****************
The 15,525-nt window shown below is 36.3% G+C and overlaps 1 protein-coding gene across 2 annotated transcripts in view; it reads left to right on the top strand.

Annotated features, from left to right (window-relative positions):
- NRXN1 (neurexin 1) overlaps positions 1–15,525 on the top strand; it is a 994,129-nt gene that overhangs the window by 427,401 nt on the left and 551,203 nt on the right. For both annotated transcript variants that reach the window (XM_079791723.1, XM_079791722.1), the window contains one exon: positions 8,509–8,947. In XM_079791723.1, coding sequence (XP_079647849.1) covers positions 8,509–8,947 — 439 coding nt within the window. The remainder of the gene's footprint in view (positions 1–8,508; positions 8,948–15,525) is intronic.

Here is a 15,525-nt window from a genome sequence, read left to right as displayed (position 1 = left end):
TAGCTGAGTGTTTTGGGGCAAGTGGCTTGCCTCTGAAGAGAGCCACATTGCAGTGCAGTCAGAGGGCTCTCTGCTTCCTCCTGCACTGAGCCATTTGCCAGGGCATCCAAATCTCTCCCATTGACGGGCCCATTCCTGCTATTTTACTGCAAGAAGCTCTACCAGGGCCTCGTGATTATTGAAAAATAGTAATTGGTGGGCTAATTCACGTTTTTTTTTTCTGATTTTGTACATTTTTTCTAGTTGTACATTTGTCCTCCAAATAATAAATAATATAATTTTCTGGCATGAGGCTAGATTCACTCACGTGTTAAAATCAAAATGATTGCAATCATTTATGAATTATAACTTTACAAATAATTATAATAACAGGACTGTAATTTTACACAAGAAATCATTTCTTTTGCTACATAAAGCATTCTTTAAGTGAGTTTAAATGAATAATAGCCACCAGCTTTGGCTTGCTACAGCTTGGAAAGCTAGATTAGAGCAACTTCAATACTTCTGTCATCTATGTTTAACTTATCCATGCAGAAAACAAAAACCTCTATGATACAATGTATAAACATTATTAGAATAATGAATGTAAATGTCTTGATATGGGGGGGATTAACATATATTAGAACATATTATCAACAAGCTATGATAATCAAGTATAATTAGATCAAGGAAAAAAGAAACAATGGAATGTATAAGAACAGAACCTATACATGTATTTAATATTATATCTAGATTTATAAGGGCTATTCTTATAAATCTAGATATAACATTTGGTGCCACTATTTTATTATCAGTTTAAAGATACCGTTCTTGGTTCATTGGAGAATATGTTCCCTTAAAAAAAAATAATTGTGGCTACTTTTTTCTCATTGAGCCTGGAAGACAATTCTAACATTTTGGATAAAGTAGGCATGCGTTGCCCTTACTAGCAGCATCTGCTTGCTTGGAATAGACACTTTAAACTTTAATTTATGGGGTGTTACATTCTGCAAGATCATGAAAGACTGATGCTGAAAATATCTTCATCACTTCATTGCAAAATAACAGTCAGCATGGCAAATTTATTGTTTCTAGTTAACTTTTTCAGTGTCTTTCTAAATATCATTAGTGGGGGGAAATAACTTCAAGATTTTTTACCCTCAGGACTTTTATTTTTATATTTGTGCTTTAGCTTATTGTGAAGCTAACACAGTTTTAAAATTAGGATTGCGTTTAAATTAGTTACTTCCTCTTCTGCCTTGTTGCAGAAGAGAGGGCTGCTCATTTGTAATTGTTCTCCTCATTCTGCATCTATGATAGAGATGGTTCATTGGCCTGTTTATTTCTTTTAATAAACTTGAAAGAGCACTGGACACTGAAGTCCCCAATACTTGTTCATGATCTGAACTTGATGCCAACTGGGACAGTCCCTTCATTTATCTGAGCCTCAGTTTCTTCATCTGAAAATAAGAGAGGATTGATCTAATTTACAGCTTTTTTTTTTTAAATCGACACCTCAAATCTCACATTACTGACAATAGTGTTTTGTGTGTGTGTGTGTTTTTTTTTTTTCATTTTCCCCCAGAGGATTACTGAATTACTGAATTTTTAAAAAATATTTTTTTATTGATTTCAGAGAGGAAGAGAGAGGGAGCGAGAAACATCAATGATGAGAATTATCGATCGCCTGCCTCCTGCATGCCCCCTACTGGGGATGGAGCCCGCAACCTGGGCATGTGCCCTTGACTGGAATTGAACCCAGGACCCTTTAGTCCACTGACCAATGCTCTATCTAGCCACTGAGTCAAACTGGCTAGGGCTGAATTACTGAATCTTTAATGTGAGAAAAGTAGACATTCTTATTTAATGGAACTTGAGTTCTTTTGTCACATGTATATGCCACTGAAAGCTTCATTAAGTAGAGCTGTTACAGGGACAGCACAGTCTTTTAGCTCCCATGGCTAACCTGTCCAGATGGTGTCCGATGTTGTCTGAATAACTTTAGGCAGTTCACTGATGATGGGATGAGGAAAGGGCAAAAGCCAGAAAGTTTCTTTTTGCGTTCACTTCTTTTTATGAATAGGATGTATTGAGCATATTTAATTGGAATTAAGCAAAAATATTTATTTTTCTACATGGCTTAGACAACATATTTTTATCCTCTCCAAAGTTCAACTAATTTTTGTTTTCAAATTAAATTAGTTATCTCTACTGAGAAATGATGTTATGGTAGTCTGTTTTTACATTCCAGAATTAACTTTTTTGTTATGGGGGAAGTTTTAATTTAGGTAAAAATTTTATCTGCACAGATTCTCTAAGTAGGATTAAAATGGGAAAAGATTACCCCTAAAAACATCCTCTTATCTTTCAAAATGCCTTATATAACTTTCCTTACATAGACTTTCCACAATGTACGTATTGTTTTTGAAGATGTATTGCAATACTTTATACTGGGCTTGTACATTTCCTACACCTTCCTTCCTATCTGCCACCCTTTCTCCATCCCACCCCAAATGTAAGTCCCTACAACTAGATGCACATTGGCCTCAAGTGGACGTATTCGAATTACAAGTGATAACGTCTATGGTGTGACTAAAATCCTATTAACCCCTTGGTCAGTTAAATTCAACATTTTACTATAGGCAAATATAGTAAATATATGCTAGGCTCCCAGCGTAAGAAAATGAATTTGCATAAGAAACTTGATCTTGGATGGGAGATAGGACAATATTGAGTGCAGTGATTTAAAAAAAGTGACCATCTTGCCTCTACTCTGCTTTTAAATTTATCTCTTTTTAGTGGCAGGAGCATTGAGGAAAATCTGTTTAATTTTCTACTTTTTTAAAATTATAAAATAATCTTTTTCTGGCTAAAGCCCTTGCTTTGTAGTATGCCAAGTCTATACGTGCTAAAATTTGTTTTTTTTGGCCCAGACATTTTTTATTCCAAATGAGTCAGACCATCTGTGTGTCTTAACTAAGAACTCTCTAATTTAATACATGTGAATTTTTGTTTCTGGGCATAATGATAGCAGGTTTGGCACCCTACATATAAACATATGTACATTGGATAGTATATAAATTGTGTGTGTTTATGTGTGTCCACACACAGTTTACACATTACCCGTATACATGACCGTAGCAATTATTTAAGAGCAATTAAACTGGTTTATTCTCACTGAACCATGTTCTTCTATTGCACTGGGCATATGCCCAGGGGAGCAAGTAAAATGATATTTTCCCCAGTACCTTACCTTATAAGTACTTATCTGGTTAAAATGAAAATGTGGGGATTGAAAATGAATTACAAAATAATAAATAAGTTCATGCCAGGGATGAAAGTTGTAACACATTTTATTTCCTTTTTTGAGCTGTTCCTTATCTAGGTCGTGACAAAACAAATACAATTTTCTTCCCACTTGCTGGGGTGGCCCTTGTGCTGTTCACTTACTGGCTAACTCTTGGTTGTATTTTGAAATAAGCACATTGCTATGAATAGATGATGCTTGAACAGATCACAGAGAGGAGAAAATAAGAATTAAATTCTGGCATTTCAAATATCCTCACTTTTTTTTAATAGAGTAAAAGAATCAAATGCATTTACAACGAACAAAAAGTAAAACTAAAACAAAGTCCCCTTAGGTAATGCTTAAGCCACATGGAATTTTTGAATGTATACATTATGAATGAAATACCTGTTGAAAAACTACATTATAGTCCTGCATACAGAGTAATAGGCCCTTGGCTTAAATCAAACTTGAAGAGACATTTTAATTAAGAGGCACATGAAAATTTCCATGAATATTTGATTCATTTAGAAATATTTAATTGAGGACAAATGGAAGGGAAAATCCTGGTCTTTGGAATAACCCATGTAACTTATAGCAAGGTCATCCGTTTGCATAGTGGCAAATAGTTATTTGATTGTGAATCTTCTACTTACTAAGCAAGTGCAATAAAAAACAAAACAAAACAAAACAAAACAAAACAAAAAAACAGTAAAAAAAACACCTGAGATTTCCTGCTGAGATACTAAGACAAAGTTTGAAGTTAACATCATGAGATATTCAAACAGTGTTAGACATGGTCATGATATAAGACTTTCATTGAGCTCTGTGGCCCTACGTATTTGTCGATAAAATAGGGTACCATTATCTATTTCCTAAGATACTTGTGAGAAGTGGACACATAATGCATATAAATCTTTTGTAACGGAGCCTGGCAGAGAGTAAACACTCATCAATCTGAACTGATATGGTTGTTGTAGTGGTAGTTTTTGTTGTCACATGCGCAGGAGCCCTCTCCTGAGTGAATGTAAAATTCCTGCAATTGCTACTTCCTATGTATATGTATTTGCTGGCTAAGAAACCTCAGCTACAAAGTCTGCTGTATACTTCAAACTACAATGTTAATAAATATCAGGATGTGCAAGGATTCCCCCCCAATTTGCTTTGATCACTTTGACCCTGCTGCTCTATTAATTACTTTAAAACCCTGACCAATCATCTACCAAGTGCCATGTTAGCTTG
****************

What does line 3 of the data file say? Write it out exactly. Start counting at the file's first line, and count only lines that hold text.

- NRXN1 (neurexin 1) overlaps positions 1–15,525 on the top strand; it is a 994,129-nt gene that overhangs the window by 427,401 nt on the left and 551,203 nt on the right. For both annotated transcript variants that reach the window (XM_079791723.1, XM_079791722.1), the window contains one exon: positions 8,509–8,947. In XM_079791723.1, coding sequence (XP_079647849.1) covers positions 8,509–8,947 — 439 coding nt within the window. The remainder of the gene's footprint in view (positions 1–8,508; positions 8,948–15,525) is intronic.